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Triumph of the Will: Special Edition

Synapse Films

A documentary feauturing Adolph Hitler, Joseph Goebbels,
Hermann Goring, and Rudolph Hess

Written and Directed by Leni Riefenstahl

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Review by D. K. Holm                    

"I am not interested in purely realistic , slice-of-life, every-day ordinariness. I love all that is beautiful, strong, healthy and alive."

— Leni Riefenstahl, in a Cahiers du Cinema interview.

There is a small contingent of epic, sprawling, officially important films that are admired for their cinematic skill despite their politics. D.W. Griffith's Birth of a Nation is the big one, a campy, pro-South Civil War drama that scholars bend over backwards to praise while offering a blanket condemnation of the fact that it's also a rousing recruitment film for the Ku Klux Klan. What they neglect to add is that Birth is also a clumsy piece of filmmaking. Even before you get to its political aspects, the film shows its age because it fails to overcome its primitive technique and melodramatic narrative structure, rendering it a document of solely historical and sociopolitical interest, a movie not at all tolerable in even the conventional sense.

Second on the list is Leni Riefenstahl's Triumph of the Will. Shot in September 1934 at the annual NSDAP (Nazi) Party rally in Nuremberg and released the following March, the film is a full-blown celebration of the power and seductiveness of the Nazi regime.

The narrative of Triumph of the Will (if it can be said the film has any plot at all) surveys the ecstatic exultation in the Party, and by extension the charisma of Adolf Hitler. This was the first NSDAP convention since the definitive accession of Hitler to unified leadership of Germany with the death of Hindenburg, and it also occurred in the wake of Hitler's whacking of Ernst Röhm and other rebellious members of the S.A. Free of such historical details, Triumph of the Will glides obliquely over these events. The supposedly documentary footage moves operatically from Hitler's arrival via air at Nuremberg to a night rally at Hitler's hotel, then to the opening of the Party Congress (where Rudolph Hess figures prominently, along with Goebbels and Goring). Also to be seen are a Labor Party celebration where shovels stand in for guns, followed by an S.A. night rally; a large youth rally; a brief display of military equipment; another night rally featuring Albert Speer's famous "cathedral of light"; an outdoor memorial ceremony dedicated to the dead of World War I; and then the crucial review of the S.A and S.S. forces, the actual raison d'Ítre of that year's Nuremberg Rally. Finally, there is an elaborate parade of all NSDAP organizations, and Hitler's speech at the closing ceremony, where he refers vaguely to the assassination of Röhm.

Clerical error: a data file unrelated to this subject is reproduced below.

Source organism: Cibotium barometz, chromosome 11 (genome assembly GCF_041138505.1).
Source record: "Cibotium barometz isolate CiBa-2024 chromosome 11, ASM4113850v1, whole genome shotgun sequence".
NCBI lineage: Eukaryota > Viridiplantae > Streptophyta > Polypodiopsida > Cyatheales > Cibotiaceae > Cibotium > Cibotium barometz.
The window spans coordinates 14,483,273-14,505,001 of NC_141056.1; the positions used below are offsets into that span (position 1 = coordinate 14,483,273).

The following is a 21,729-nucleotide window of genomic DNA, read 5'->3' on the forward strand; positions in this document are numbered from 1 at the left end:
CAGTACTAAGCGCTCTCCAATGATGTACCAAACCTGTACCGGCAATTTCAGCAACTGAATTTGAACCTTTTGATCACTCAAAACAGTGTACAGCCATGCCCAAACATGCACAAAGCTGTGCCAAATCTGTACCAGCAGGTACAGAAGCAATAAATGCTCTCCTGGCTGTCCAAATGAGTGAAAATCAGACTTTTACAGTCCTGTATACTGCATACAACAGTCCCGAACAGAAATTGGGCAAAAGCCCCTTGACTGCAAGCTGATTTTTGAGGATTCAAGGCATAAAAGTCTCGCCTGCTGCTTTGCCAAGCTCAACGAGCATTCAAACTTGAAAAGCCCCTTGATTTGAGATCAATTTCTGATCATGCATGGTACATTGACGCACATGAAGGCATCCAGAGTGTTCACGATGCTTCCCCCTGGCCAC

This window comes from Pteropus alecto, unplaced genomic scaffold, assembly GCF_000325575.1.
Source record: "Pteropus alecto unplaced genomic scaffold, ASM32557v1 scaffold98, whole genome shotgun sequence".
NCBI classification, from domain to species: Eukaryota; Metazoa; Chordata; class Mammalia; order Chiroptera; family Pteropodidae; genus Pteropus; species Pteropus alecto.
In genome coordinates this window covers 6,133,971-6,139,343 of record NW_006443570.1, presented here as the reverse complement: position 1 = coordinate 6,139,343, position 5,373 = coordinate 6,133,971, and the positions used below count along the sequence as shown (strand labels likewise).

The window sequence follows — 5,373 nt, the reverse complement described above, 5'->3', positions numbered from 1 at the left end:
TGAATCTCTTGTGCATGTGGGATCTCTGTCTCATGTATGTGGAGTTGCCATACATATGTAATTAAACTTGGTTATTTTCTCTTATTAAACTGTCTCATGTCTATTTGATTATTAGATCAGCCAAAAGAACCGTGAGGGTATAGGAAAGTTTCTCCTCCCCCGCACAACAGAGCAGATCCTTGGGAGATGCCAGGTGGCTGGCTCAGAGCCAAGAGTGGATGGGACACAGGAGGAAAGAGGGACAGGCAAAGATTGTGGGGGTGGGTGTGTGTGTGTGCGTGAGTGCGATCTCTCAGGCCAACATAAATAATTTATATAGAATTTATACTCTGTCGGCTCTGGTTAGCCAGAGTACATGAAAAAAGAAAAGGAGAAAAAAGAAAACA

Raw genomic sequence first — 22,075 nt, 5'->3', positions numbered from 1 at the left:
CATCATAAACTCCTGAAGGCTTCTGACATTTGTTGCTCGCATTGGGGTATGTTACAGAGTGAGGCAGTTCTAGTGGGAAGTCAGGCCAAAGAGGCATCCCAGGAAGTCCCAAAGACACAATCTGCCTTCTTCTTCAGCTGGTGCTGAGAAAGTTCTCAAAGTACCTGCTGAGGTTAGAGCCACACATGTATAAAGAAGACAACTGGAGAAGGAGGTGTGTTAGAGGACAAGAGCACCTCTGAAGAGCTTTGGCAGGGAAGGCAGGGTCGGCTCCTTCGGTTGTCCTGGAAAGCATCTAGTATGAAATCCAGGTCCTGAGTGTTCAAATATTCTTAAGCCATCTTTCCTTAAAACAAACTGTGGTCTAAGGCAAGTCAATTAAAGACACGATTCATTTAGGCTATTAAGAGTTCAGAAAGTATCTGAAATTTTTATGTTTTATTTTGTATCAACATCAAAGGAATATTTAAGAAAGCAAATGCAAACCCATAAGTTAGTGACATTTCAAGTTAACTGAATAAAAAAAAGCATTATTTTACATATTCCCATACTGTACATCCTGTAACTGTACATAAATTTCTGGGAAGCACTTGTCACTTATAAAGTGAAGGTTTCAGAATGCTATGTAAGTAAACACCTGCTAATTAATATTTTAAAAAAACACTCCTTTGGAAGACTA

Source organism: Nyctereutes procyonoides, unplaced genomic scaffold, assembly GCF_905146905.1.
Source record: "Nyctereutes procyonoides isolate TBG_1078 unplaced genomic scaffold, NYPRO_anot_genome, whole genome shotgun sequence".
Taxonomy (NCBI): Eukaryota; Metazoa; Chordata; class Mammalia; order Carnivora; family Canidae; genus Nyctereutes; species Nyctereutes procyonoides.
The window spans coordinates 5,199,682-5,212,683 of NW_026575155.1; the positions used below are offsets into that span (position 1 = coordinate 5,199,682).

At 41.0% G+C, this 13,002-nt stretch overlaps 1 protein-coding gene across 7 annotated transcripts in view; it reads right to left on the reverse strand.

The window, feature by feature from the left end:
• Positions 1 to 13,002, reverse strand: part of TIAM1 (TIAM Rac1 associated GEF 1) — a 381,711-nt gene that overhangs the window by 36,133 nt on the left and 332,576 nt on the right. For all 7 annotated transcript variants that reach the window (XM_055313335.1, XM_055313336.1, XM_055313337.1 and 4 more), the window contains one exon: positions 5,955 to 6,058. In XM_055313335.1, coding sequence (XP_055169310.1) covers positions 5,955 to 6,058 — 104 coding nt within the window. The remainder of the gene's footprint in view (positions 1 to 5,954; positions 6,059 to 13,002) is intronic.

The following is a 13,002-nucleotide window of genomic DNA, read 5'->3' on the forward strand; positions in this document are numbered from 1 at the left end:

After viewing Triumph of the Will the viewer is most likely to realize that, for a propaganda film, there are hardly any ideas in it, mainly just emotional references to an undivided Germany, to the past, and to blood. That suited director Riefenstahl just fine — she prided herself on not knowing what was going on in her own backyard, a trait that can be seen in her other projects, as well as the self-proclaimed "neutral survivors" of a war-mongering country. Riefenstahl seems neither to have understood the implications of the political party she was mythologizing, nor to have understood what she was doing on the field during the week of shooting. She has claimed that she used only two cameras and had a small crew, but a great deal of her massive autobiography, as well as her comments in interviews about this film and other matters, have been easily disputed. A book published by the Party and credited to her (but ghosted by Ernst Jäger) about the filming of the Nuremberg Rally charts the 30-plus cameramen and the elaborate mechanical set-ups needed to capture the events — which, at the very least, implies that the Nuremberg Rally and Riefenstahl's filming of it were not discretely independent projects.